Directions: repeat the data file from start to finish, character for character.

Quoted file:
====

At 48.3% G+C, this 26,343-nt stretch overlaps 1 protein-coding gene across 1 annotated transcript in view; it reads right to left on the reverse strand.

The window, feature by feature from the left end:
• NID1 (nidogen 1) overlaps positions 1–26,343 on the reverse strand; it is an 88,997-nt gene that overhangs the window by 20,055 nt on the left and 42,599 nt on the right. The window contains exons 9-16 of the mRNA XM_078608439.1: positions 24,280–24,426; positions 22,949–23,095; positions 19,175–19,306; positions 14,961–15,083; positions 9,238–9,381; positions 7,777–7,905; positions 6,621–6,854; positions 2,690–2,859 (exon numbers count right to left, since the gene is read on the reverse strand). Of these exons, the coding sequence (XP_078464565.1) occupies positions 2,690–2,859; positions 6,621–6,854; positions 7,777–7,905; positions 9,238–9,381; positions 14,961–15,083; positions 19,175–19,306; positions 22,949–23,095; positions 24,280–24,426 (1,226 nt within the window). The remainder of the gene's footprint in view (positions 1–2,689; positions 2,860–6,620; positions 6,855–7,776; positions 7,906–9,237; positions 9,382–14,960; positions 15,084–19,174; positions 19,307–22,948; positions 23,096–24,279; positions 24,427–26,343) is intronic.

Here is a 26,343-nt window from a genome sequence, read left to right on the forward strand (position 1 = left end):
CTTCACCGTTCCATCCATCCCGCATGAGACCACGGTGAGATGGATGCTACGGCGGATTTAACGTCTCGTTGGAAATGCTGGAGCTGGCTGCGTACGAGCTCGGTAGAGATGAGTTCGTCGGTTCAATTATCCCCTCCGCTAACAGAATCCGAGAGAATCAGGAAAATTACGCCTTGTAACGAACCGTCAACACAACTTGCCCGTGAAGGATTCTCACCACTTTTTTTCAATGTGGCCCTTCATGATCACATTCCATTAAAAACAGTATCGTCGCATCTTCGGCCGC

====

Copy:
At 48.3% G+C, this 26,343-nt stretch overlaps 1 protein-coding gene across 1 annotated transcript in view; it reads right to left on the reverse strand.

The window, feature by feature from the left end:
• NID1 (nidogen 1) overlaps positions 1–26,343 on the reverse strand; it is an 88,997-nt gene that overhangs the window by 20,055 nt on the left and 42,599 nt on the right. The window contains exons 9-16 of the mRNA XM_078608439.1: positions 24,280–24,426; positions 22,949–23,095; positions 19,175–19,306; positions 14,961–15,083; positions 9,238–9,381; positions 7,777–7,905; positions 6,621–6,854; positions 2,690–2,859 (exon numbers count right to left, since the gene is read on the reverse strand). Of these exons, the coding sequence (XP_078464565.1) occupies positions 2,690–2,859; positions 6,621–6,854; positions 7,777–7,905; positions 9,238–9,381; positions 14,961–15,083; positions 19,175–19,306; positions 22,949–23,095; positions 24,280–24,426 (1,226 nt within the window). The remainder of the gene's footprint in view (positions 1–2,689; positions 2,860–6,620; positions 6,855–7,776; positions 7,906–9,237; positions 9,382–14,960; positions 15,084–19,174; positions 19,307–22,948; positions 23,096–24,279; positions 24,427–26,343) is intronic.

Here is a 26,343-nt window from a genome sequence, read left to right on the forward strand (position 1 = left end):
CTTCACCGTTCCATCCATCCCGCATGAGACCACGGTGAGATGGATGCTACGGCGGATTTAACGTCTCGTTGGAAATGCTGGAGCTGGCTGCGTACGAGCTCGGTAGAGATGAGTTCGTCGGTTCAATTATCCCCTCCGCTAACAGAATCCGAGAGAATCAGGAAAATTACGCCTTGTAACGAACCGTCAACACAACTTGCCCGTGAAGGATTCTCACCACTTTTTTTCAATGTGGCCCTTCATGATCACATTCCATTAAAAACAGTATCGTCGCATCTTCGGCCGC